On March 3, 2014, in Antelope Coal Co./Rio Tinto Energy America v. Goodin, 743 F.3d 1331 the U.S. Court of Appeals for the Tenth Circuit affirmed a surface miner’s award of black lung benefits via a published opinion (decision here). The court held that the 2013 Regulations Implementing the Byrd Amendments to the Black Lung Benefits Act, apply to pending cases, making it easier for surface miners to qualify for the 15-year presumption.
(Disclosure: I provided my thoughts to the miner’s attorney when the court sought supplemental briefing on whether the 2013 regulations—which were released the day of oral argument—should apply. However, I authored no part of the brief.)
Rolland Goodin worked on surface mines in Wyoming for 25 years. Mr. Goodin testified that even though he worked in the air-filtered cabs of the equipment he operated, that “there was no way to keep the dust out,” and when he worked outside oiling the equipment, “it would get pretty dusty.” He retired because of respiratory health issues and filed for federal black lung benefits which the Department of Labor awarded.
His last employer, Antelope Coal Company, appealed his award of benefits arguing: (1) that Mr. Goodin’s surface mine working conditions were not substantially similar to those in an underground mine, (2) that the Administrative Law Judge (ALJ) wrongly limited the company’s ability to rebut the 15-year presumption, (3) that the ALJ incorrectly weighed the medical evidence, (4) that the Department of Labor’s pulmonary evaluation was incomplete because the x-ray was low quality, and (5) the ALJ failed to consider all of the medical evidence.
The court used the harmless error standard to avoid a holding regarding issues #2 and #4, but rejected the company’s other arguments.
Regarding the dust conditions on the surface mine, the court held that the lower “regularly exposed” standard (which was codified by the 2013 regulations) applied to Mr. Goodin’s case even though he filed his claim for benefits in 2007 and the regulations became effective the day of oral argument before the Tenth Circuit. Applying the retroactivity standard from National Mining Association v. Department of Labor, 292 F.3d 849, 859 (D.C. Cir. 2002), the court held that the regulations were substantially consistent with prior law and practice and thus it did not violate due process to apply the lower “regularly exposed” standard rather than the vaguer “substantially similar” standard. Because the court found that Mr. Goodin’s testimony showed he was “regularly exposed” to dust, the court held harmless the ALJ’s error of relying upon his personal understanding of the conditions of underground mines to determine whether Mr. Goodin’s conditions were “substantially similar” to underground coal mining conditions.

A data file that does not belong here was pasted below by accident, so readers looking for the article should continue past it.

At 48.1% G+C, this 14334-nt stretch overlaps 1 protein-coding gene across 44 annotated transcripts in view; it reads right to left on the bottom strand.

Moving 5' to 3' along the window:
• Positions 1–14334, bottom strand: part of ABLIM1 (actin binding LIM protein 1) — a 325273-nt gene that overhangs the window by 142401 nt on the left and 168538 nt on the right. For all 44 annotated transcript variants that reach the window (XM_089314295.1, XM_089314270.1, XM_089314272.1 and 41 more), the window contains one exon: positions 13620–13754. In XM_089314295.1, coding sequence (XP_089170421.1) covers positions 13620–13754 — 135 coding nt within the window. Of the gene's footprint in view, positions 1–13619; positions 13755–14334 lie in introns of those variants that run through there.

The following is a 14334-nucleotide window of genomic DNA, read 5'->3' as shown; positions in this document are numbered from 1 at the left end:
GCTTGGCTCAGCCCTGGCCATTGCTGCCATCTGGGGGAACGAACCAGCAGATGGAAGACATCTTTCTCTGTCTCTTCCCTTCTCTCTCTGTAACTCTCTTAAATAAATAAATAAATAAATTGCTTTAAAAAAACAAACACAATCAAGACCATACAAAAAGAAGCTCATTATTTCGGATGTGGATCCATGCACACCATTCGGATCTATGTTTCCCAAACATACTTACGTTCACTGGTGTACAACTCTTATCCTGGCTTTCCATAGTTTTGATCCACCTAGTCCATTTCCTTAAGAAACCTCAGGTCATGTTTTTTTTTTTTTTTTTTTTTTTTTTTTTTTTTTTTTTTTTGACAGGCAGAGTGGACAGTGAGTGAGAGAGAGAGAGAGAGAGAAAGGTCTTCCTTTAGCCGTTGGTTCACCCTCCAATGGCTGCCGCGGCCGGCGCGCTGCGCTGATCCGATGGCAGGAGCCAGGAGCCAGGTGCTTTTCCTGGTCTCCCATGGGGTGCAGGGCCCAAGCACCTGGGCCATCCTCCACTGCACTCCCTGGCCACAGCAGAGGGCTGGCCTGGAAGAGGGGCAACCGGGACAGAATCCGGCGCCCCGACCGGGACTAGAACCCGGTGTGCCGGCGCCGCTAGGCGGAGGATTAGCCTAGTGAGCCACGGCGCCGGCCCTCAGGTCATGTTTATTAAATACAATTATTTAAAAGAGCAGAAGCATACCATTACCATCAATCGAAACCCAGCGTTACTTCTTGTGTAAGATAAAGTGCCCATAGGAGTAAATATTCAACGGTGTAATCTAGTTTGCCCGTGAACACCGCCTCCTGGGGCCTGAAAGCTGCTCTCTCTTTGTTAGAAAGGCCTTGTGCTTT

The court determined that the ALJ’s determination that the company did not rule out that Mr. Goodin’s disability was caused by pneumoconiosis from his work in the mines was supported by substantial evidence. The court did not need to reach the question of the possible methods of rebuttal because the ALJ did not limit the admissibility of evidence and the evidence did not support rebuttal under any method.
The court acknowledged that the x-ray that was performed as a part of Mr. Goodin’s Department of Labor examination was low quality, but found the error to be harmless because even if the x-ray had been completely favorable to the employer, Mr. Goodin’s award of benefits would be undisturbed.
Lastly, the court rejected the company’s arguments that the ALJ should have provided more explicit analysis of his consideration of the medical evidence. The court held that it was sufficient that the ALJ noted the existence of the evidence even if he did not discuss every aspect of it, especially because it was not clear that the evidence would have affected the outcome.
The court’s decision is favorable to miners, especially surface miners who can more easily prove that they are regularly exposed to dust rather than comparing their work to the conditions of an underground mine—a comparison that is particularly difficult for a miner such as Mr. Goodin whose entire career was above ground. Regarding the theoretical issues about the methods available to an employer who wishes to rebut the 15-year presumption, the court’s focus on whether the evidence supported rebuttal under any theory was prudential, but will likely lead to future litigation of this distinction without a difference. The court declined to encourage unnecessary remands based on immaterial issues such as the quality of an x-ray that the case does not turn upon or an ALJ’s decision not to thoroughly analyze why some evidence does not change his conclusion.
Congratulations to Jared Bramwell who represented Mr. Goodin and to Sean Bajkowsky who represented the Department of Labor.